Going into this year, I had Colin Kaepernick as my 5th ranked quarterback, behind the usual cast of Manning, Brees, Rodgers, and Brady. I didn’t believe in Cam to be consistent, and I liked Kaepernick’s upside. Most of the people in my league went with the “Wait on a QB” strategy, so when I saw Kaepernick still available in the 8th, I pulled the trigger. He showed enough flashes of what we saw last year to keep me from completely dumping him, but he wasn’t the consistently elite fantasy QB that I thought he would be.
This is an example from my team, but there have been plenty of others as well. Remember Lamar Miller and David Wilson? How about Doug Martin, CJ Spiller, and Trent Richardson? All of these guys were drafted very highly with only a year (at the most) of serious production to show. I’m not saying that you should stay away from everyone who hasn’t shown more than a year of production, but just be weary. Know what you’re getting into, and try to have a back-up plan in place.
Stop Overvaluing RB/WR Depth
This is a big one for me. I’ve always been the guy who drafts 4 running backs within the first 7 rounds and has more running backs rostered than any other position. Don’t get me wrong, I still think having depth is a good thing, but there have been a few times this year when I took it too far.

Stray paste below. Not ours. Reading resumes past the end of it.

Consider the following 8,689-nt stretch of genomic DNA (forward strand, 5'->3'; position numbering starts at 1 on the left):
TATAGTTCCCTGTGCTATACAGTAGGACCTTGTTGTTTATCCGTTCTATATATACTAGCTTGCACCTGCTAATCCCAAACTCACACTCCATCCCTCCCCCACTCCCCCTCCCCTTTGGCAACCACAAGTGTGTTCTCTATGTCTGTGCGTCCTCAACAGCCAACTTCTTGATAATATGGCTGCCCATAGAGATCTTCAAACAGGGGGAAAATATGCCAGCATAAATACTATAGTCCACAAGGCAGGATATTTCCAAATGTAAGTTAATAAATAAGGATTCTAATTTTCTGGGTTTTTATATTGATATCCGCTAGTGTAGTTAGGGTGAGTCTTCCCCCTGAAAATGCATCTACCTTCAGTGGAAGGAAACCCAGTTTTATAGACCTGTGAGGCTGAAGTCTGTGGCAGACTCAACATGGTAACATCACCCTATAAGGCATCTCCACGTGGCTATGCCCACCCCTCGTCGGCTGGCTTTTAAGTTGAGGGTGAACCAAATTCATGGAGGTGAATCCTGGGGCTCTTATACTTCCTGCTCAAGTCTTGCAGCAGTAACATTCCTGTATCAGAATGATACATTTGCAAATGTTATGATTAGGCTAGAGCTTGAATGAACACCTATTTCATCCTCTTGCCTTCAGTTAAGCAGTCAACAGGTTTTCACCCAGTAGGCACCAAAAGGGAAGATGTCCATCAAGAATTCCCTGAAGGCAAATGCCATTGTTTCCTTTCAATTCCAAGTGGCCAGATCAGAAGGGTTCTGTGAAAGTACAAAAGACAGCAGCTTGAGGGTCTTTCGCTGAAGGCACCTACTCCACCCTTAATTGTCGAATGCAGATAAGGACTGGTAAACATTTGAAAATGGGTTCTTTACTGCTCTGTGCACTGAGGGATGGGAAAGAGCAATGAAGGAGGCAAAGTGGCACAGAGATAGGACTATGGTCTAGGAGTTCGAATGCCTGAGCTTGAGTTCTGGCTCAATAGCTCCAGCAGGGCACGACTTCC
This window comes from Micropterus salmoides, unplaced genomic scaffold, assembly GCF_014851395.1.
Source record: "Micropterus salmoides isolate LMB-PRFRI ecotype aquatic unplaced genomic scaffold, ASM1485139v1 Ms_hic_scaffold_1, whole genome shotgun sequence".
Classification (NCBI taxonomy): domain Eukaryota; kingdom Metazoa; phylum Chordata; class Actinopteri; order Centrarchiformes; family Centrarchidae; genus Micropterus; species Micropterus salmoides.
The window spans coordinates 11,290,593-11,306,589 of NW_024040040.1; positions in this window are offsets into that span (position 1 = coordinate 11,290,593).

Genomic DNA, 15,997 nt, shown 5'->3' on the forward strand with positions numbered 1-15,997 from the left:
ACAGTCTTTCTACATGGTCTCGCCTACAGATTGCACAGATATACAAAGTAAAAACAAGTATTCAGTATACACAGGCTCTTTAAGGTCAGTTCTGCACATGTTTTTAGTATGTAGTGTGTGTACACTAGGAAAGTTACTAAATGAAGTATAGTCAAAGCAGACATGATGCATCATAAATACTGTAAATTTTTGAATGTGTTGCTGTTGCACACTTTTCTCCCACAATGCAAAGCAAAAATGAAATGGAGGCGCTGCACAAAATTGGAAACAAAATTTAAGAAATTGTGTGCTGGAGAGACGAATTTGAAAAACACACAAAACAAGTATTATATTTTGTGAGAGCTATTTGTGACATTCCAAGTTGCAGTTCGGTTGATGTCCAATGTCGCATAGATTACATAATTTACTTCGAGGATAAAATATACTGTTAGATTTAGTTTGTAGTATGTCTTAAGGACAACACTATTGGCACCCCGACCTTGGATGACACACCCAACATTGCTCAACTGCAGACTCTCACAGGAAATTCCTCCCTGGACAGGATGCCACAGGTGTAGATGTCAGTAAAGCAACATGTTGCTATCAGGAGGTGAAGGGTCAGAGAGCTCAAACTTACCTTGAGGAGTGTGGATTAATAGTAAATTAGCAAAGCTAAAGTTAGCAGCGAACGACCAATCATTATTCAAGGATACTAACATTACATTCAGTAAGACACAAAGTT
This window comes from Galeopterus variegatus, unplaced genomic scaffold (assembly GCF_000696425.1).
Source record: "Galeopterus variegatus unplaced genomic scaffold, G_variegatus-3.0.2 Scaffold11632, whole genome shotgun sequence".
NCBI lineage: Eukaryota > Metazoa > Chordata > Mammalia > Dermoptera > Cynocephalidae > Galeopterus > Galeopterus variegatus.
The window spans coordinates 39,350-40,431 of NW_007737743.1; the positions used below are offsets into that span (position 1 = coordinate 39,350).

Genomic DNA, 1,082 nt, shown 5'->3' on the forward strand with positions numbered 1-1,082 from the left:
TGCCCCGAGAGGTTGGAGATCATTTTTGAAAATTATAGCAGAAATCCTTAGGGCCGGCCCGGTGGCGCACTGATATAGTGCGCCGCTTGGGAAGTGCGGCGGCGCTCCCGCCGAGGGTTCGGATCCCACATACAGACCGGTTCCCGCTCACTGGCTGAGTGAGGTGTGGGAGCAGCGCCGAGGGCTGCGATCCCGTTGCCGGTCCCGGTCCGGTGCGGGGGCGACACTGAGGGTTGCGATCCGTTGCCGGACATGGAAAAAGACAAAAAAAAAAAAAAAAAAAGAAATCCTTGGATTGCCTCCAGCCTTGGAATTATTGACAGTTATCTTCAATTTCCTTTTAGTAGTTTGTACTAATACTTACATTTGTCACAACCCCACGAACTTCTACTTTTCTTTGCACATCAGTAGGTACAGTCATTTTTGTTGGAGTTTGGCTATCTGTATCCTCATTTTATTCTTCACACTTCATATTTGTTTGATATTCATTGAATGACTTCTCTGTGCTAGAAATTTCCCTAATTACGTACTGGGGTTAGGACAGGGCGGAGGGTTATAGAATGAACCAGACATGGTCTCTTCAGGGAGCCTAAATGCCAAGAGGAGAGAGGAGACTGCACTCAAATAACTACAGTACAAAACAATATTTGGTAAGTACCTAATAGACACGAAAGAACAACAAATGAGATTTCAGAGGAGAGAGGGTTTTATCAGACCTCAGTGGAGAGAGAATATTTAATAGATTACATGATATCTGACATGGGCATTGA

As I mentioned above, I drafted Kaepernick. My strategy going into the draft was to draft a high-upside QB like Kap and take another quarterback (e.g. Andy Dalton, Jay Cutler, etc.) a couple rounds later. As the draft went on, I decided to forego the second quarterback in order to upgrade my RB/WR depth.
Did I really need DeJuan Harris, Golden Tate, or Greg Jennings? No, I didn’t play any of them even once (in my defense, Harris was put on IR less than a week after I drafted him), and I dropped them all within the first 4 weeks of the season. In retrospect, I should’ve stuck to my pre-draft guns, and snagged an insurance quarterback.